The number of 18 confirmed rapes also represents only those reports upon which legal action was taken. Reports and allegations that are made and dismissed do not count toward these statistics. Ovitt believes that the real number of sexual assaults is much higher.
When Ovitt started her own Title IX case in 2018, she asked her investigator, “If he gets suspended or dismissed, is he able to transfer colleges? Will they know why he had to transfer, or why he left UVM?”
Her investigator explained that some schools will include an asterisk on the student’s academic transcript to show that they were dismissed, but not the reason why. That stuck with her, although it didn’t pertain to her case. She was infuriated that a student convicted of sexual assault and dismissed from their college or university could transfer, with no indication on their transcript as to why they were dismissed.
The incident motivated Ovitt to start her organization, Explain the Asterisk.
Ovitt created a transcript notation bill that was introduced to Vermont’s Legislature in 2018, requiring colleges and universities to explicitly indicate when a student has been dismissed on the grounds of sexual misconduct. When legislators suggested Ovitt start a petition urging passage of this bill, Ovitt gathered over 53,000 signatures. Ovitt said the petition was ultimately deemed invalid by state legislators and some administrators at UVM, because the signatures were not solely from UVM students and staff.
In 2016, U.S. Rep. Jackie Speier of California introduced a federal bill called the “Safe Transfer Act,” which specifically targets transcript notations. While the bill stalled in Congress, there is a plan to reintroduce it soon.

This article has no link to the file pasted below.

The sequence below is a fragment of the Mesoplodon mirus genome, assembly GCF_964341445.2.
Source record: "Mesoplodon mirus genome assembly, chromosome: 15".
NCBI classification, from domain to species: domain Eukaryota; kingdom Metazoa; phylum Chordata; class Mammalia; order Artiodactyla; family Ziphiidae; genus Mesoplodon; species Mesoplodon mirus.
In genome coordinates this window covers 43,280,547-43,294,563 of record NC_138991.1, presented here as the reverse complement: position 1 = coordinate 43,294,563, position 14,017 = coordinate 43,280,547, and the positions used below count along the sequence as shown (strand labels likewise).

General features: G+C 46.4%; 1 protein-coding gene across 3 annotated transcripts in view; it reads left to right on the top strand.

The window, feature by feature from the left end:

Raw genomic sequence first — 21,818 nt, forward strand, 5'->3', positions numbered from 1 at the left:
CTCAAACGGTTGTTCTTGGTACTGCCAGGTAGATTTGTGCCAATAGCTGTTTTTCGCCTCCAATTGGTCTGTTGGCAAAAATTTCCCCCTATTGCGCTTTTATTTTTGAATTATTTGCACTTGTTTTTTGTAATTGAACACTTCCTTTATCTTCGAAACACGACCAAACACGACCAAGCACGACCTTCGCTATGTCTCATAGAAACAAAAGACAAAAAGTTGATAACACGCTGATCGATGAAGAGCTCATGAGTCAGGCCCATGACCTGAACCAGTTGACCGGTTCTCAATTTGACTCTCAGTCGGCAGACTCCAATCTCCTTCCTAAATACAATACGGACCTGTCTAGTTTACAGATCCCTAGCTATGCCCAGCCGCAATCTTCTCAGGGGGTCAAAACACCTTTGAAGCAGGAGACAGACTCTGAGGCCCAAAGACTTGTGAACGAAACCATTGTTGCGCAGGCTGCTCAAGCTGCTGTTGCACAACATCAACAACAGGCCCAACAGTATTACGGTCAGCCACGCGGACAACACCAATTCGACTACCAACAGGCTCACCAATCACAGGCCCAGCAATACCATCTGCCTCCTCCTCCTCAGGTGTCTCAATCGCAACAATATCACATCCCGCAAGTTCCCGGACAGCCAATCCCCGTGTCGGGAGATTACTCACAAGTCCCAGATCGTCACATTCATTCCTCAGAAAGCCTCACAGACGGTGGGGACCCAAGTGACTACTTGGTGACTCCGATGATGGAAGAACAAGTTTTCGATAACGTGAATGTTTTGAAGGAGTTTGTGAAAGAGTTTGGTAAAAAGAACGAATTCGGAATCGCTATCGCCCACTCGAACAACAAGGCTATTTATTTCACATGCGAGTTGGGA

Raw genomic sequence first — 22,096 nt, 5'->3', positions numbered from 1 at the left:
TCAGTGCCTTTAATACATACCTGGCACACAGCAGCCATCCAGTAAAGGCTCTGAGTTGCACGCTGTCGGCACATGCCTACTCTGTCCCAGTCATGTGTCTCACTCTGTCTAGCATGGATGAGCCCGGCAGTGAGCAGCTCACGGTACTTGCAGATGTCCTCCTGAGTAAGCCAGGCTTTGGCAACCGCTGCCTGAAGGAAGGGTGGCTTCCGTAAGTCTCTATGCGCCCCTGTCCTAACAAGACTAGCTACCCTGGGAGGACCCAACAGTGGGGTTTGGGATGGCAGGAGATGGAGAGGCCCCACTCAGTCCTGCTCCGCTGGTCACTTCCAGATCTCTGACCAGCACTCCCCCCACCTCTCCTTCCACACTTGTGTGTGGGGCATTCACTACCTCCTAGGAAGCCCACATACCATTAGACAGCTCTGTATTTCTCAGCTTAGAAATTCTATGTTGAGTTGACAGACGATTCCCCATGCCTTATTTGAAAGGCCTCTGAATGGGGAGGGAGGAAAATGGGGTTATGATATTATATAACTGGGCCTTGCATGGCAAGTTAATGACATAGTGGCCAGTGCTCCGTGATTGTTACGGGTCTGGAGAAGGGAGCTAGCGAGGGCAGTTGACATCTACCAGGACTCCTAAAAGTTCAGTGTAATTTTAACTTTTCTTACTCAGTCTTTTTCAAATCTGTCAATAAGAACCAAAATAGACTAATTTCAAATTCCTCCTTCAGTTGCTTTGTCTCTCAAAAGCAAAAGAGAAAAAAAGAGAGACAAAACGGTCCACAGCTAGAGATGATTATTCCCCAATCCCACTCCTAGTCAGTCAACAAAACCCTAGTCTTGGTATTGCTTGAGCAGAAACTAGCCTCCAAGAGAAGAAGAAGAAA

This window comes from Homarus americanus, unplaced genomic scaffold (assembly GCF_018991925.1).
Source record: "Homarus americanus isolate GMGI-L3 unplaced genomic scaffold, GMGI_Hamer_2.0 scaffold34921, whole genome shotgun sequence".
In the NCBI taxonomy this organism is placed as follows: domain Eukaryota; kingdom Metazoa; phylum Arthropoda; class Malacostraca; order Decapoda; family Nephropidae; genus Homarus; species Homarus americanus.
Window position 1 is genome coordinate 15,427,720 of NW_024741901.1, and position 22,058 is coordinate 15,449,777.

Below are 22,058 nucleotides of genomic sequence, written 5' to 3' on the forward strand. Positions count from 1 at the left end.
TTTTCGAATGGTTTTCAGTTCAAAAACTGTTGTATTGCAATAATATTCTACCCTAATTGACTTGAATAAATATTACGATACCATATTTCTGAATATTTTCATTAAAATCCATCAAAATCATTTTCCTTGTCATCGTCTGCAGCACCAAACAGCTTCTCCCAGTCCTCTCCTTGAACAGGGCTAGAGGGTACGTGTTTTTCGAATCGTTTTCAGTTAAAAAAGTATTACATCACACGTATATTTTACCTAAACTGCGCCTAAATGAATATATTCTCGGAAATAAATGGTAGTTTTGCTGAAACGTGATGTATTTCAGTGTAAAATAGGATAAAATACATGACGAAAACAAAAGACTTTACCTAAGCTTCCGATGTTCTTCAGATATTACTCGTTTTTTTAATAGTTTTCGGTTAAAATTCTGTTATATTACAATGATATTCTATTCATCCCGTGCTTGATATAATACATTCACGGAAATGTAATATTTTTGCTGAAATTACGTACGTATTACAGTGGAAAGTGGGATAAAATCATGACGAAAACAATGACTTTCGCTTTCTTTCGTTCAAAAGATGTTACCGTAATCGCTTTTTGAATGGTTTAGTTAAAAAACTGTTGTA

In May 2019, a Task Force on Campus Sexual Harm was established by the Vermont Legislature to examine issues relating to sexual harm, dating, intimate partner violence and stalking on campus, along with transcript notations. Though the group only had 6 meetings, they produced a report on the initial findings. The Legislature is working to create a new task force that will be made permanent.
UVM has also made efforts to eliminate sexual assault and domestic violence among students, faculty and staff. Every incoming student is now required to take an alcohol awareness course created to reduce negative consequences of drinking, and a college-focused sexual assault prevention training is required for all undergraduate students.
Explain The Asterisk continues to work to advocate for the prevention of sexual violence on college campuses and to educate students about the issue. Their social media accounts spread awareness and give people the option to send pre-written messages to legislators. During the pandemic, Explain The Asterisk has been quieter, but it is currently working on getting free Uber/Lyft vouchers for survivors to get to hospitals.
Abby Talaga has felt pretty safe at UVM as she nears the end of her first year, but not nearly safe enough for her to walk alone at night back to her dorm room.
“I never walk home by myself,” she said, “and if I can’t walk with someone, I call someone I know and make sure I am on the phone with them the whole time.”
Readers who have experienced sexual assault are encouraged to call :
National Sexual Assault Hotline: Confidential 24/7 Support: 800-656-4673
Burlington HOPE Works: 802-863-1236
Steps to End Domestic Violence: 802-658-1996
UVM Medical Center Emergency: 802-847-2434
At UVM: Campus Victims Advocate, Judy Rickstad, (Confidential): 802-656-9637
Women’s Center, [email protected]: 802-656-7892
Student Health Center, 802-656-3350, (Confidential)
Correction: An earlier version of this article misstated the names of the Steps to End Domestic Violence and Burlington HOPE Works organizations.